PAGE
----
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By Dana Rubinstein

Two months ago, the megawatt contest for a rare open House seat in New York City seemed destined to be shaped by one of a handful of nationally known candidates.

There was the former New York City mayor, an ex-congresswoman, a former federal prosecutor who helped impeach Donald J. Trump, and even a sitting congressman from the exurbs.

But with the Aug. 23 primary less than three weeks away, the contours of the race have been redefined. Two women with local bona fides but little national stature have surged toward the front of the pack, upending early conventional wisdom and scrambling the race.

In recent public and internal polling for the Democratic primary, Carlina Rivera, a councilwoman from Manhattan, and Yuh-Line Niou, a Manhattan assemblywoman, are running neck-and-neck with the two well-resourced men considered heavyweights: Representative Mondaire Jones, a recent transplant to the district, and Daniel Goldman, the impeachment investigator, who has never held elective office.

Ms. Rivera and Ms. Niou have one particularly compelling advantage: they already represent parts of the congressional district, and have proven bases of support among voters and Democratic groups in the area — a likely boon in a late-summer contest where voter turnout and interest are expected to be low.

On the surface, Ms. Rivera and Ms. Niou have similarities; both are 30-something women of color with far-left roots.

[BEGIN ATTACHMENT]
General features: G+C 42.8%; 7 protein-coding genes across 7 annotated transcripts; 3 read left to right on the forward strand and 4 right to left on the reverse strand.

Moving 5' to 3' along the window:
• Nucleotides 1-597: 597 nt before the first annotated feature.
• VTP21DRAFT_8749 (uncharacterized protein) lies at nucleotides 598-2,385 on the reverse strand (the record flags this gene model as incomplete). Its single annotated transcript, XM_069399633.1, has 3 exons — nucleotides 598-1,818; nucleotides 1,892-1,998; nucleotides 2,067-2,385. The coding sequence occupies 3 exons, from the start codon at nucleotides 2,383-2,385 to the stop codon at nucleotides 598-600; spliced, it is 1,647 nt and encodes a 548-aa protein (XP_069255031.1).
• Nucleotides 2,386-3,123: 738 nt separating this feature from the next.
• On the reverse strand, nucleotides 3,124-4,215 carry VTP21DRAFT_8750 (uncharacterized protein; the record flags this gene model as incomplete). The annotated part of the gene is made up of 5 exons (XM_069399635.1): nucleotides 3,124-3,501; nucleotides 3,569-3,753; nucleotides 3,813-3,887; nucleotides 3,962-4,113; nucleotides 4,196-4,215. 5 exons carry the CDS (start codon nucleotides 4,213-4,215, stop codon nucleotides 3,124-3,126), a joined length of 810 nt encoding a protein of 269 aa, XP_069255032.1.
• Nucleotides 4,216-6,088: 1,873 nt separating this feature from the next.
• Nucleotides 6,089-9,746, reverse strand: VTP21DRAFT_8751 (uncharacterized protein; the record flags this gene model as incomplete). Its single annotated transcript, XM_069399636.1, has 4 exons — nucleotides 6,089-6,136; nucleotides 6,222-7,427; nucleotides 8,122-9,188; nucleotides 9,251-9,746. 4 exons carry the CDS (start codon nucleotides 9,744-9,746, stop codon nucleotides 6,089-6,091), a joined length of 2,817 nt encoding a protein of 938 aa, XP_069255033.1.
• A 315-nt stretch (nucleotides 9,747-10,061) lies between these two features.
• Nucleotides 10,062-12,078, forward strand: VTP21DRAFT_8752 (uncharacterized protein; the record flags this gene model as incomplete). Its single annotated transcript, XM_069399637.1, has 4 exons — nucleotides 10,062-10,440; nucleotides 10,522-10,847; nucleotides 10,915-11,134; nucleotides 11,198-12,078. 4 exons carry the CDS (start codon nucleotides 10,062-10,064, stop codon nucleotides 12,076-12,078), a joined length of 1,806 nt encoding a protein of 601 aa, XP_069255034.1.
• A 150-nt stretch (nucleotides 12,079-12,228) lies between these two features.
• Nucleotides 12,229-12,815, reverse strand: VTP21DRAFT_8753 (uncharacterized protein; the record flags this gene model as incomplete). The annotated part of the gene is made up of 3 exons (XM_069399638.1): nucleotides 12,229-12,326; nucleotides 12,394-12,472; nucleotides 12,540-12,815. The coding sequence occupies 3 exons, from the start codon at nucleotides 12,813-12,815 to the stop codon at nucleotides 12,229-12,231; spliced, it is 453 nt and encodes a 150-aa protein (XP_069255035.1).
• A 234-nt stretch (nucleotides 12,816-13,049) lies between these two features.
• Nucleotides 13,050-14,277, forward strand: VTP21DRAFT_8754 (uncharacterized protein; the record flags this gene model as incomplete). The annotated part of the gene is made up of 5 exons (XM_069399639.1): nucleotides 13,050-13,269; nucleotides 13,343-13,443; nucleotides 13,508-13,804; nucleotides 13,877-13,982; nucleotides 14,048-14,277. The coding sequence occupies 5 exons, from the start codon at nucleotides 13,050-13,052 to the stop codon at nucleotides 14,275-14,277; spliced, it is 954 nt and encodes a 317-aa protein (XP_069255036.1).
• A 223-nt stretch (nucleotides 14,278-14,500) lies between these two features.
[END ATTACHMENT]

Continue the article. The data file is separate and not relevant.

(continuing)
When she was first running for Council, Ms. Rivera, a 38-year-old Lower East Side native of Puerto Rican descent, was a dues-paying member of the Democratic Socialists of America; her campaign said that she attended only one meeting.

She has since tacked toward the center, resisting the anti-development predilections of the left and defining herself as a pragmatic progressive, as someone who gets things done.

Ms. Rivera has nonetheless won the support of the progressive Brooklyn political establishment — the borough president, Antonio Reynoso; Nydia Velazquez, the congresswoman whose current district overlaps with the newly redistricted one; and several unions — even as she has also more aggressively courted the real estate sector.

Ms. Niou, 39, has never been a D.S.A, member, but has retained her far left posture, winning the support of left-leaning organizations like the Working Families Party and the Jewish Vote, the political arm of Jews For Racial and Economic Justice.

Since she was elected to the New York State Assembly in 2016, Ms. Niou has focused on combating racial discrimination and sexual harassment. In the past six years, she has been the prime sponsor of 15 bills that became law, according to her campaign, including one establishing a toll-free hotline for complaints of workplace sexual harassment.

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